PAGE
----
• \$\begingroup\$ Using the arc cosine is a bad idea for small angles, essentially you are doing sqrt(1-(1-x*x)) in floating point, losing most digits for x<1e-4 and all for x<1e-8. One would be better served with the size of the imaginary part, its arc sine, or combining both, Atan2(Norm(q.xyz),q.w). Then reuse the norm computation for the normalization. \$\endgroup\$ – Lutz Lehmann Mar 20 at 9:14
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Assuming the matrices you have are pure rotation matrices (i.e. they do not contain scale information) and describe a rotation around an axis which is the same as the one you want to calculate the angular velocity for, then you can extract their angle \$θ\$ directly.

A rotation of angle \$θ\$ around axis \$z\$ in 3D space for example is described by the augmented matrix $$R=\begin{pmatrix} \cos\theta & -\sin\theta & 0 & 0\\ \sin\theta & \cos\theta & 0 & 0\\ 0 & 0 & 1 & 0\\ 0 & 0 & 0 & 1 \end{pmatrix}.$$ It is possible that you do not have the augmented matrix at hand in which case it will be a 3x3 matrix with the last row and last column trimmed off.

Hopefully the matrices you have are of a similar form (i.e. they describe a rotation around one of the basis vectors). Once you have extracted \$θ_0\$ and \$θ_1\$ you can find their difference \$Δθ\$ and from there you can use the angular velocity formula $$ ω = \frac{Δθ}{Δt} $$ If the matrices you have are not around one of the basis vectors then this becomes more complicated but the logic stands. Check this for rotation matrices around an arbitrary axis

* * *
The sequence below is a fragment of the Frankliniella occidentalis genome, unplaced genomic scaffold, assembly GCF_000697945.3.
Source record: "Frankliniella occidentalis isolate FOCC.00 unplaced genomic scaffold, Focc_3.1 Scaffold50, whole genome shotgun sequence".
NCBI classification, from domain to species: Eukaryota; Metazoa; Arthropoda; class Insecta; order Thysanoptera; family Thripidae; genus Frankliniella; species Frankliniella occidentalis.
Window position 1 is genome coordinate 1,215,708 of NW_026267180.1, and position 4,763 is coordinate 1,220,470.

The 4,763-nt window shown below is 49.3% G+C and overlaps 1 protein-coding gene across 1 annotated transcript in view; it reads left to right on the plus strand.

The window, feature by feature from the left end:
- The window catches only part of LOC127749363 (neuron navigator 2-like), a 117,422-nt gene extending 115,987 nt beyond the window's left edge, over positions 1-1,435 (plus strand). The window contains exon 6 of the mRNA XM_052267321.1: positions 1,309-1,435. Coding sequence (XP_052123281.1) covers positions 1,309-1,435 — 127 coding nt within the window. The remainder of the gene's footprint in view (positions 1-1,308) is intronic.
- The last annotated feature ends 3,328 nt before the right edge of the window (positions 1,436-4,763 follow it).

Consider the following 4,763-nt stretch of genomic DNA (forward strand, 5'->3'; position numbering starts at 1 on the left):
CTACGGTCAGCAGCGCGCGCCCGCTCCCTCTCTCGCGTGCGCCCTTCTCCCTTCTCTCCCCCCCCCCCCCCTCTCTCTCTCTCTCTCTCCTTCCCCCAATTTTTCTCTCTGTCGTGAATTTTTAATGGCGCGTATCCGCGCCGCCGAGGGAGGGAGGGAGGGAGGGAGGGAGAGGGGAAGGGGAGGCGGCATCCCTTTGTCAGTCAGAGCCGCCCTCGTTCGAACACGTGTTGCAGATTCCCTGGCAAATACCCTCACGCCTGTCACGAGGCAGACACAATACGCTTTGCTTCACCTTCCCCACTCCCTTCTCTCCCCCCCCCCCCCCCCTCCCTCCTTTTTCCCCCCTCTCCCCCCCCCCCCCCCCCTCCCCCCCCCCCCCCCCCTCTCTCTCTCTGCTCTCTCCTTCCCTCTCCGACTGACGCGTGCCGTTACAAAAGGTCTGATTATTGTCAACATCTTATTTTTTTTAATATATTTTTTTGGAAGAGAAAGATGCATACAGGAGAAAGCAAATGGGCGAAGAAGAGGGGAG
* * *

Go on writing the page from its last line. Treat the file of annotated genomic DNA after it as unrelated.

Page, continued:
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  • \$\begingroup\$ yeah, the rotation matrix is around all three axis. It is the complete global rotation. \$\endgroup\$ – Chryfi Mar 18 at 10:25
  • \$\begingroup\$ A rotation is always around 1 axis, it's just that if it is an arbitrary axis then it can be broken down into 3 distinct rotations around each of the basis vectors. I think the url I linked could help you retrieve the angle \$θ\$ within the rotation matrix and use that. \$\endgroup\$ – PentaKon Mar 18 at 10:28
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The step rotation is \$Q=R_1R_0^{-1}\$ and the goal is to find its "logarithm" \$X=α(\hat n\times)\$ for the identity \$Q=e^{X}\$ where the unit vector \$\hat n\$ is the rotation axis, \$(\hat n×)\$ the skew-symmetric matrix realizing the cross product and \$α\$ the rotation angle.

If \$Q\$ is close to the identity, \$X\$ can be selected close to the zero matrix. Then it might be sufficient to approximate the matrix exponential by a Padé approximation and solve $$ (2I+X)(2I-X)^{-1}=Q\iff X=2(Q-I)(Q+I)^{-1}=2I-4(Q+I)^{-1} $$ This will give a skew-symmetric result within the boundaries of the floating point accuracy. Read off $$ X=α(\hat n\times)=\pmatrix{0&-z&y\\z&0&-x\\-y&x&0},~~ α=\|(x,y,z)\|, \hat n=\frac{(x,y,z)}{α} $$